Kent Harvey and his two brothers have been threatened by e-mail and telephone since their confrontation Thursday with the basketball coach, their stepfather, Mark Shaw, said.
Protesters burned Harvey in effigy Sunday outside the home of university president Myles Brand. Others gave out fliers on the Bloomington campus showing a picture of Harvey with the message: "Wanted: Dead."
Shaw said all three teens were on campus Sunday and wanted to stay at the school. University officials have said they would do whatever they could to ensure they are safe.
"They don't have anything to hide from. They told the truth," Shaw said.
Knight, already in trouble for a history of misconduct, was fired Sunday for a "pattern of unacceptable behavior." Knight had been under a "zero-tolerance" policy that bars "inappropriate" physical contact with students.
Harvey got a taste of Knight's temper when he, his two brothers
Kyle and Kevin Harvey and two friends were at Assembly Hall on campus in Bloomington to pick up football tickets. Kent Harvey and Knight passed each other at a doorway.
Kent Harvey greeted Knight with, "Hey, what's up, Knight?" That prompted Knight to grab his arm and admonish him.
"I said, 'Son, my name is not Knight to you," Knight said Friday. "It's Coach Knight or it's Mr. Knight. I don't call people by their last name, and neither should you'"
Shaw, a former Bloomington-area radio talk show host and Knight critic, complained to the university. He said he and his stepsons expected only an apology.
"That's all we were after," Shaw said.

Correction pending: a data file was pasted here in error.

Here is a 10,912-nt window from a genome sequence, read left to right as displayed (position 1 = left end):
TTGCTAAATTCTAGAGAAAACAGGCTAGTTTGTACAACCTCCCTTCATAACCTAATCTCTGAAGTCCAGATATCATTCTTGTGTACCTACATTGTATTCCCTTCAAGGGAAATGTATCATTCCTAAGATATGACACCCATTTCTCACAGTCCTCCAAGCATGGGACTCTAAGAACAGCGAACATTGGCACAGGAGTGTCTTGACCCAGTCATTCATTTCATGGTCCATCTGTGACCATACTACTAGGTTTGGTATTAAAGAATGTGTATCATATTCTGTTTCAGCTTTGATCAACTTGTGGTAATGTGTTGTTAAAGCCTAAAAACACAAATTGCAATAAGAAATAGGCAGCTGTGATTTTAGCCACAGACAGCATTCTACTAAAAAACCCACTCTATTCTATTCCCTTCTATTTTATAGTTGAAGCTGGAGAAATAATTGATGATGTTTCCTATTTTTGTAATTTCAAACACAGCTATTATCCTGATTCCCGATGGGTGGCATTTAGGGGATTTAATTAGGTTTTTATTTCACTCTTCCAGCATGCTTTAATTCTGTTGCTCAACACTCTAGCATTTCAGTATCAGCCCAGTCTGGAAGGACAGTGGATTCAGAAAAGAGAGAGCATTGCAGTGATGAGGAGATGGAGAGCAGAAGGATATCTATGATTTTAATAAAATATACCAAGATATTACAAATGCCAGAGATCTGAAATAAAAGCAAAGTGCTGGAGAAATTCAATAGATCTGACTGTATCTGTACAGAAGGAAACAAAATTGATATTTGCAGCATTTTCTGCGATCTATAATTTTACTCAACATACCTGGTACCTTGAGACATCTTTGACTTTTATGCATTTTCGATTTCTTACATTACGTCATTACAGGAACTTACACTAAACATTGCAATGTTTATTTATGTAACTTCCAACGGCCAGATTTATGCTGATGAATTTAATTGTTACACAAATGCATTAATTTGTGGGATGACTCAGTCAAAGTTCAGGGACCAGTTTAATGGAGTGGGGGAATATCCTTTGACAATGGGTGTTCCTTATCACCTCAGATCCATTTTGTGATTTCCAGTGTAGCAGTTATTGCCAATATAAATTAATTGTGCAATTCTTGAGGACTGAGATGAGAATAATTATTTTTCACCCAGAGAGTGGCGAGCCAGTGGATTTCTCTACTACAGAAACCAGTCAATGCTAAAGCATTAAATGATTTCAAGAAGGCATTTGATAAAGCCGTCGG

The Harvey brothers aren't the first of Knight's critics to feel the wrath of the coach's supporters. Death threats drove English professor Murray Sperber to take leave for a year in his hometown of Montreal.
Sperber had criticized both Knight and the university's handling of the coach earlier this year during an investigation into accusations that Knight choked former player Neil Reed during a 1997 practice.
More than 160 Indiana University professors called on Brand to take a stronger stand in support of free speech and academic freedom after Sperber left campus.
Sperber had planned to return to Indiana in January, but not to teach. Now that Knight has been fired, he hopes to resume teaching, he said Sunday.
"No person, a coach or anyone else, is bigger than the university," Sperber told The Associated Press. "And finally the trustees are biting the bullet on this and putting the good of the institution ahead of a basketball coach.
"I look forward to the day when I see Indiana University in the news about an educational endeavor, a great school of music, or business, r something. It's long overdue, very long overdue, frankly."
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